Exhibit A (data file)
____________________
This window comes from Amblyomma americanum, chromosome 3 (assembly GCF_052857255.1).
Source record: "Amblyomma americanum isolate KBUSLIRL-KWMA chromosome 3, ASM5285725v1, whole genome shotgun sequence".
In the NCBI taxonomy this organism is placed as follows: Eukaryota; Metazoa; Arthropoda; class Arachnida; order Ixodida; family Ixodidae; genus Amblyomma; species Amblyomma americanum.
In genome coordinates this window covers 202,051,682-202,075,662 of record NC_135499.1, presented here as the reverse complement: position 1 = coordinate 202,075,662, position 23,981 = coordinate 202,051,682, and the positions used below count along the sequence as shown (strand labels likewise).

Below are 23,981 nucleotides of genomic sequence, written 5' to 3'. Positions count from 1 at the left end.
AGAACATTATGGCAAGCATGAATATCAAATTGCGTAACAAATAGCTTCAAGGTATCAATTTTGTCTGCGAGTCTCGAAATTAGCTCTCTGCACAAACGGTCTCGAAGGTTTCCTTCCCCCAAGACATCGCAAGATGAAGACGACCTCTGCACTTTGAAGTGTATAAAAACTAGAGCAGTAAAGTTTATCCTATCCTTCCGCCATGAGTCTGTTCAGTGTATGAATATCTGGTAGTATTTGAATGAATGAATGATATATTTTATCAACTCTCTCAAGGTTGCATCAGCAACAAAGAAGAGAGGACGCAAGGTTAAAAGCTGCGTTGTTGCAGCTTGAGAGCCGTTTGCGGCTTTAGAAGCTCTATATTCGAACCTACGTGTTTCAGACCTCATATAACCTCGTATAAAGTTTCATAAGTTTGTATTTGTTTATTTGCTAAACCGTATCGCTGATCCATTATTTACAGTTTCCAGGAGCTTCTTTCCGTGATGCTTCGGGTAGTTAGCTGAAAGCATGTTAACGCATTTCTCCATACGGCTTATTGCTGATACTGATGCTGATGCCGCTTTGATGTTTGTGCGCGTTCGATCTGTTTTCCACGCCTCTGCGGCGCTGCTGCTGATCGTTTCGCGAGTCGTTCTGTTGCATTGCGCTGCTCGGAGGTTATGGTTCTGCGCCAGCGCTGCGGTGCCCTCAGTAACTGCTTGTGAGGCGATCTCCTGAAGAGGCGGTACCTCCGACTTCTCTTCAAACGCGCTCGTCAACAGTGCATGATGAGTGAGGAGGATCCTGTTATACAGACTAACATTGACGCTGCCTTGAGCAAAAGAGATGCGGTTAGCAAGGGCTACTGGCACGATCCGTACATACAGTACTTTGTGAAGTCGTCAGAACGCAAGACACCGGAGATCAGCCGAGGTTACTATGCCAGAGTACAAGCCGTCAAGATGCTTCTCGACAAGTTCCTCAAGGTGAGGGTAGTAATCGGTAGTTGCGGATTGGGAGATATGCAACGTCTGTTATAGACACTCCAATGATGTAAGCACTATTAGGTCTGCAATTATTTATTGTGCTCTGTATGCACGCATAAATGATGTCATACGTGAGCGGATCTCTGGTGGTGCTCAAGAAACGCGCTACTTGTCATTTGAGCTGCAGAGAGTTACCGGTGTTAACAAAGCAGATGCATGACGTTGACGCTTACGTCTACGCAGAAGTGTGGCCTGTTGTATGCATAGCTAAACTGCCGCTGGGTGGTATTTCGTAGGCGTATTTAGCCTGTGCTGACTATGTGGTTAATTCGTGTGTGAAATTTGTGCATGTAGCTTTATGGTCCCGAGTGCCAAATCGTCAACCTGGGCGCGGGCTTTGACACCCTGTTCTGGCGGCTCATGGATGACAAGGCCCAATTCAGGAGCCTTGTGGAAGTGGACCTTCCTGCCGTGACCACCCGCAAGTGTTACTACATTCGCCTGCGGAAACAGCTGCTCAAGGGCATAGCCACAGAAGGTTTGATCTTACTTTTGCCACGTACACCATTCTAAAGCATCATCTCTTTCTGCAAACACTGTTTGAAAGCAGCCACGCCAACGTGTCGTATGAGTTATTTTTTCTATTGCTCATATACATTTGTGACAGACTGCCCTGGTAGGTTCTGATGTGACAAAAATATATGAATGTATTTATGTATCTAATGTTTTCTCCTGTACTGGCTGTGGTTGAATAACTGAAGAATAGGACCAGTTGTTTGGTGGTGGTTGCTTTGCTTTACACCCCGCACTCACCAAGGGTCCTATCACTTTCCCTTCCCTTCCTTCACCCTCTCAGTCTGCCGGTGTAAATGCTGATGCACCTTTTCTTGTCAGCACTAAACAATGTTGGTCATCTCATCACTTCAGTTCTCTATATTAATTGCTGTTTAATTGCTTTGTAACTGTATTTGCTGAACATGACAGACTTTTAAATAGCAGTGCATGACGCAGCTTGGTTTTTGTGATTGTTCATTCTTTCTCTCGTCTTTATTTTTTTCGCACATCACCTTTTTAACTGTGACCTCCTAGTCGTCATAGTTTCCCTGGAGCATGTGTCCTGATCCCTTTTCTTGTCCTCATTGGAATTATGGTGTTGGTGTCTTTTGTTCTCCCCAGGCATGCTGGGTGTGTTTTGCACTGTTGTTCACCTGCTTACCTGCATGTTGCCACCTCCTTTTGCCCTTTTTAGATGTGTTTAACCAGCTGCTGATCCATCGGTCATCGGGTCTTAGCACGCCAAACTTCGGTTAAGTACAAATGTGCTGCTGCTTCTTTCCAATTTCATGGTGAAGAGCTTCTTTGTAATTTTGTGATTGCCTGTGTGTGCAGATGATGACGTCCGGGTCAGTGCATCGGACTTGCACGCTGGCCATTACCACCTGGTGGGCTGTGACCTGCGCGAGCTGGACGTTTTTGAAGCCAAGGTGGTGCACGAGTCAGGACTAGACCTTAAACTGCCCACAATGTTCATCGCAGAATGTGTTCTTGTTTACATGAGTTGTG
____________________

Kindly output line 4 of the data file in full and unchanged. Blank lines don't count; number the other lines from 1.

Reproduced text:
In genome coordinates this window covers 202,051,682-202,075,662 of record NC_135499.1, presented here as the reverse complement: position 1 = coordinate 202,075,662, position 23,981 = coordinate 202,051,682, and the positions used below count along the sequence as shown (strand labels likewise).